In This Article Expand or collapse the "in this article" section Otherness, Race, and Identity in European Medieval Art

  • Introduction
  • Postcolonial Theory
  • Race and Ethnicity
  • Monsters and Imaginary Others

Art History Otherness, Race, and Identity in European Medieval Art
by
Pamela A. Patton
  • LAST REVIEWED: 21 February 2023
  • LAST MODIFIED: 21 February 2023
  • DOI: 10.1093/obo/9780199920105-0134

Introduction

The utility of visual images in articulating social, cultural, religious, ethnic, and racial difference strongly interested both makers and viewers of Western medieval art; visual imagery that portrayed certain individuals or groups as racial, social, or cultural outsiders to a perceived dominant (generally Latin or Orthodox Christian) community, often in a negative but occasionally in a positive light, is abundant from the central Middle Ages onward. Terms applied to this phenomenon have evolved with shifts in the scholarship. The once-common theoretical term “Others,” which adapted an originally psychoanalytic term to define a group and its members in opposition to a collective, perceived cultural norm, and the related term “alterity” have been applied frequently and effectively in work published in the 1990s and early 2000s; while since the 2010s, “race” has increasingly been used to frame the ways in which difference was perceived and represented by medieval people. Although the diversity of medieval Europe was in reality quite textured, including cultural, linguistic, ethnic, and racial differences both within and across regions, the most vivid visual images produced by medieval Europeans relate to those they perceived as most distinctive or socially threatening, such as Jews, Muslims, Mongols, lepers, and people from the African continent. Modern scholarly study of such imagery has evolved fairly slowly, and much of it is recent. Whereas early-20th-century scholarship tended to focus more on the recognition and cataloguing of iconographic signs than on their analysis, beginning in the 1940s, and increasingly from the 1970s onward, scholars began to direct critical attention to the ways in which medieval artists chose to represent human difference visually, as well as to the reception of such images by medieval viewers. The earliest scholarship to undertake such analysis initially aimed for broad, thematic coverage and the aggregation of visual examples, resulting in print volumes that in the predigital era offered valuable access to a wide range of medieval images. In the 1990s, art historians began to capitalize on increasing online access to works of art, as well as the advent of relevant new approaches such as semiotics and postcolonial theory, to produce more specialized and critically oriented studies. Many such works emphasized how the visual articulation of difference intersected with the power relationships and hierarchies that structured medieval communities, drawing from scholarship in related disciplines such as anthropology, comparative literature, and history. In the first decades of the twenty-first century, a disciplinary shift toward microhistories, global perspectives, and still newer theoretical approaches has encouraged additional trends in scholarship on medieval alterity. These include a preference for contextualized case studies; the reevaluation of traditional geographical and cultural parameters; and increased openness to such new fields as queer theory, monster theory, global studies, and premodern critical race studies. The dominance of theoretical approaches in the scholarship, perhaps not surprising in a field that is relatively new and itself theoretically defined, is reflected in the sections of this article. Like earlier literature, current scholarship is strongly interdisciplinary, benefitting from complementary work in comparative literature and history and engaging a wide range of primary texts; it has also expanded to venues outside traditional publishing, such as museum exhibitions and online public scholarship.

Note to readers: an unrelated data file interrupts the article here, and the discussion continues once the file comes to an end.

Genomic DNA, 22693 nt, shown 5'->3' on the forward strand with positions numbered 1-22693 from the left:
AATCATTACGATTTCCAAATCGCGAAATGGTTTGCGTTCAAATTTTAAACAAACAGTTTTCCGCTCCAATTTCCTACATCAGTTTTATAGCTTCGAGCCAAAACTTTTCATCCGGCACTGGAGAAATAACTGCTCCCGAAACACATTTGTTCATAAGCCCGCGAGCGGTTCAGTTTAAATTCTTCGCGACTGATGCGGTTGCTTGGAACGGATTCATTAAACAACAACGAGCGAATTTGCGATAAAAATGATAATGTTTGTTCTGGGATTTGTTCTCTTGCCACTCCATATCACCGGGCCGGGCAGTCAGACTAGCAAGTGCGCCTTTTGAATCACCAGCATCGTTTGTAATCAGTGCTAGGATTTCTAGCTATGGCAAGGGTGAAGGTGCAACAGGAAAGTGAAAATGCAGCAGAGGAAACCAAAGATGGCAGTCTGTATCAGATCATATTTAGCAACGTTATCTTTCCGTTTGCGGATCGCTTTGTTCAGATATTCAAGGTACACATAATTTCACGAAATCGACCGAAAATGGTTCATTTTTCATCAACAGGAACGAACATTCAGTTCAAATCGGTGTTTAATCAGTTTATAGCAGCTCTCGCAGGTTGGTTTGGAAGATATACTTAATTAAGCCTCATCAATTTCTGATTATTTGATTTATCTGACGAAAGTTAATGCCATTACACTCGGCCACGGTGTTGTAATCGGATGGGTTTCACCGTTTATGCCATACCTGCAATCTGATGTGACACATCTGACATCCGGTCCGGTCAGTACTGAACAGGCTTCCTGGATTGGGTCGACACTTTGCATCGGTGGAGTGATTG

Foundations and Extra-Disciplinary Models

The study of medieval alterity in art history builds substantially on scholarship produced in other disciplines, and in particular on postcolonial theory and critical race studies, which emerged first in comparative literature and were subsequently taken up and tested in other historical disciplines. It draws also on ancient and medieval texts that laid the foundation for later European attitudes toward human difference, including those that would preoccupy medieval artists. The secondary scholarship manifests strong interest in the effect of power relationships on how social, cultural, and racial differences were recognized and represented in a given medieval culture, as well as in understanding how and why such differences were manipulated to negotiate group and individual relationships.

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